Yang judiciously cuts between a young voyeuristic photographer who stumbles on a muse that’s not his girlfriend, the subject of his camera, a reckless teenage prostitute who hangs around the wrong crowd, the bored police officer tasked with eliminating the threat of these gangs, and a professionally stunted doctor and his novelist wife who seems to have fallen out of love with her spouse at the same time she suffers writer’s block. For the first half of the film, brief encounters hint at some interaction between the different stories, but it isn’t until the teen – imprisoned in her room by her hot-tempered mother and a sprained ankle – takes to prank calling strangers that Yang prepares the violent collision of these characters. When she randomly dials the novelist’s number and pretends to be her husband’s mistress, the young prostitute sets in motion consequences that can’t be undone. Like his later works, these fragmented stories are wound together tightly until the compression results in an explosion of violence. Unlike those later realist works, however, The Terrorizers’ bloody finale may or may not actually happen. In the director’s finest foray into cinematic postmodernism, the pair of diverging endings could be taken as alternate takes on the same event or one the realization of the novelist’s fictional account of the dissolution of her marriage. The film is ultimately stronger for refusing to grant us narrative clarity.
For clarity is rarely the objective in Yang’s films. He frequently operates in the mode of elliptical storytelling, and The Terrorizers’ opaque, disjointed narrative brilliantly serves its theme mourning the effects of burgeoning urbanization. In short, the closer we get in physical proximity, the further away we actually grow from one another. The doctor drowns in the pressure of his work and fails to see his wife slipping away. The teenage prostitute sees only opportunity for monetary gain when she scans the sea of faces that dot the city’s bustling streets. The photographer creates a photographic shrine to the girl he captures with his camera only once, but the feelings an image can conjure are but a shadow compared to the real thing.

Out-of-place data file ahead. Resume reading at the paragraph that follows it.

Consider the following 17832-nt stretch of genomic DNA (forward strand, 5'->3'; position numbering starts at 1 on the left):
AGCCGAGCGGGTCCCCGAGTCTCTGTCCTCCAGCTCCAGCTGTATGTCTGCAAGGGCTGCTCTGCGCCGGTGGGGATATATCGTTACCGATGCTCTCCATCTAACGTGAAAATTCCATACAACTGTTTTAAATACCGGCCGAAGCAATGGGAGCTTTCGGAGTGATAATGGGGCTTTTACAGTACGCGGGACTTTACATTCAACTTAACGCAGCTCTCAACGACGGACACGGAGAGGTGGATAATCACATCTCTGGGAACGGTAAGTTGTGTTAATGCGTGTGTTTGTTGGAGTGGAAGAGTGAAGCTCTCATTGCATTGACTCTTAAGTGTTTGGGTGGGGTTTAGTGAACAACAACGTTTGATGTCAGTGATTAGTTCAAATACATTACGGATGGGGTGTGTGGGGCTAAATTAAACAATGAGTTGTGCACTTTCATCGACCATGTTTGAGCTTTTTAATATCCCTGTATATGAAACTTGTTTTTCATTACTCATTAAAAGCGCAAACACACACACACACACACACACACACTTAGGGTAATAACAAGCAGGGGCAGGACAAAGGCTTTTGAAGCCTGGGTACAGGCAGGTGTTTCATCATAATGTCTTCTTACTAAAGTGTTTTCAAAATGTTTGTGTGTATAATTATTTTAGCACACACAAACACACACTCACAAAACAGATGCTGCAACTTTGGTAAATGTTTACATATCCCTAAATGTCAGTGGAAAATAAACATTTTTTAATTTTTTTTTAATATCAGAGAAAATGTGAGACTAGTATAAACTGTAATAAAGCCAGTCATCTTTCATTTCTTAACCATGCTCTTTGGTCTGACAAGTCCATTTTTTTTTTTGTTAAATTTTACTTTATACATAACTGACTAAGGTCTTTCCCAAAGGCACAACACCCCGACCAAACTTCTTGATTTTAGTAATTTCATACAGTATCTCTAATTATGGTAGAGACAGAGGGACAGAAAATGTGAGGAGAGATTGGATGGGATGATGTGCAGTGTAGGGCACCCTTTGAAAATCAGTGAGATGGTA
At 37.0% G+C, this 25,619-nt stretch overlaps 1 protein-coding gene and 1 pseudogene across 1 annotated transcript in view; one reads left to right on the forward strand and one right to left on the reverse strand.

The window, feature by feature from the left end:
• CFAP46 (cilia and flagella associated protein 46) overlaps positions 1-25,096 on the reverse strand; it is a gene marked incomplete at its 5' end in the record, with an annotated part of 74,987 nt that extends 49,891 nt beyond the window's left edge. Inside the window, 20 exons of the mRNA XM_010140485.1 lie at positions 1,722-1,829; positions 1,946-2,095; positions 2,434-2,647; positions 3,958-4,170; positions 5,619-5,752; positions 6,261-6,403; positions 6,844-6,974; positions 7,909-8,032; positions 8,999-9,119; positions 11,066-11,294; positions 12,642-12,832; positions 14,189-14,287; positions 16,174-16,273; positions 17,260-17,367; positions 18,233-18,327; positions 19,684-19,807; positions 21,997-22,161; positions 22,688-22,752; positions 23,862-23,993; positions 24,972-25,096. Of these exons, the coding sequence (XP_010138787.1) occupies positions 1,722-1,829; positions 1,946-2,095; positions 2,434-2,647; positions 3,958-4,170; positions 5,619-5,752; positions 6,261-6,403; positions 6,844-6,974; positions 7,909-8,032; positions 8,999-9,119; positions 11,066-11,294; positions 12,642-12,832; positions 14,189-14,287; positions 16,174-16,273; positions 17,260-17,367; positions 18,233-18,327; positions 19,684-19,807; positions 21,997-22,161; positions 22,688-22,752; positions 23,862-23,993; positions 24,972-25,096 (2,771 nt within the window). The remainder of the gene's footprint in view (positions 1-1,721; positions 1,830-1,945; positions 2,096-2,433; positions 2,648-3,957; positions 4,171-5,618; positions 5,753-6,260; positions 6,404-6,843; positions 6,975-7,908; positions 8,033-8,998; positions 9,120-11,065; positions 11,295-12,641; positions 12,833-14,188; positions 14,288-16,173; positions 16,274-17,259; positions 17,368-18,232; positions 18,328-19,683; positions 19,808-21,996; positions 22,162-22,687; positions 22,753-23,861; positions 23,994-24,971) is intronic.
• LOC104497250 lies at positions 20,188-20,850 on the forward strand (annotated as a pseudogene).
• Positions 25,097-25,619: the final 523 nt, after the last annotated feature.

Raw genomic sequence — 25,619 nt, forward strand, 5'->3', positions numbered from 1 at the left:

Yang would go on to assign significant meaning to objects to astounding effect in A Brighter Summer Day (notably Xiao S’ir’s illuminating flashlight), but here he hints at the power of these symbols as well. A phone, a camera, a pistol – these seemingly random objects bring characters together, tear them apart, and alter the course of their lives permanently. The same can be said of Yang’s depiction of the city as a whole. The full effect of such global urbanization has yet to be seen, but it’s undeniable that such a monumental shift in where we live has dramatically shaped how we live. The Terrorizers presents a disturbing, yet crucial view of the consequences of missed connections in the city, but fortunately we also have Yi Yi to cap an incredible filmic career to remind us that no matter how much the city pushes, the human spirit is forever resilient.